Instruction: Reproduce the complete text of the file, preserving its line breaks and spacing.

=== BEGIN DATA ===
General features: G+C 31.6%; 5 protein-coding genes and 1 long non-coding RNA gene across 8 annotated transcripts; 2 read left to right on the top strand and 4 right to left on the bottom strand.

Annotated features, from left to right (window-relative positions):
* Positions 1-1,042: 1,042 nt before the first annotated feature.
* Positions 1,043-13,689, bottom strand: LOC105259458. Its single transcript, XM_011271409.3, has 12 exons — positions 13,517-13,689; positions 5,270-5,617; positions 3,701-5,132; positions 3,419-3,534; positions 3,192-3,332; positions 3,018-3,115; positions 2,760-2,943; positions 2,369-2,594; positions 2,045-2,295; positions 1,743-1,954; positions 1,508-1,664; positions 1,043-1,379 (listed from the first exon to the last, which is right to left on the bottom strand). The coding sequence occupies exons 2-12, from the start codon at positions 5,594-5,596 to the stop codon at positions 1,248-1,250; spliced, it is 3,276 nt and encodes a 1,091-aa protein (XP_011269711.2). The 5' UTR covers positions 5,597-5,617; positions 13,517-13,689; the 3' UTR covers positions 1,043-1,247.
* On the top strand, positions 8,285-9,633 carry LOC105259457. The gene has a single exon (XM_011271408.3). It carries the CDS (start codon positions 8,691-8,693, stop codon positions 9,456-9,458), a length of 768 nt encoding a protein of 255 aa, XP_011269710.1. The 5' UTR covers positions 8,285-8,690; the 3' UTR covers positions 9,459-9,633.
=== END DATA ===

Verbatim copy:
General features: G+C 31.6%; 5 protein-coding genes and 1 long non-coding RNA gene across 8 annotated transcripts; 2 read left to right on the top strand and 4 right to left on the bottom strand.

Annotated features, from left to right (window-relative positions):
* Positions 1-1,042: 1,042 nt before the first annotated feature.
* Positions 1,043-13,689, bottom strand: LOC105259458. Its single transcript, XM_011271409.3, has 12 exons — positions 13,517-13,689; positions 5,270-5,617; positions 3,701-5,132; positions 3,419-3,534; positions 3,192-3,332; positions 3,018-3,115; positions 2,760-2,943; positions 2,369-2,594; positions 2,045-2,295; positions 1,743-1,954; positions 1,508-1,664; positions 1,043-1,379 (listed from the first exon to the last, which is right to left on the bottom strand). The coding sequence occupies exons 2-12, from the start codon at positions 5,594-5,596 to the stop codon at positions 1,248-1,250; spliced, it is 3,276 nt and encodes a 1,091-aa protein (XP_011269711.2). The 5' UTR covers positions 5,597-5,617; positions 13,517-13,689; the 3' UTR covers positions 1,043-1,247.
* On the top strand, positions 8,285-9,633 carry LOC105259457. The gene has a single exon (XM_011271408.3). It carries the CDS (start codon positions 8,691-8,693, stop codon positions 9,456-9,458), a length of 768 nt encoding a protein of 255 aa, XP_011269710.1. The 5' UTR covers positions 8,285-8,690; the 3' UTR covers positions 9,459-9,633.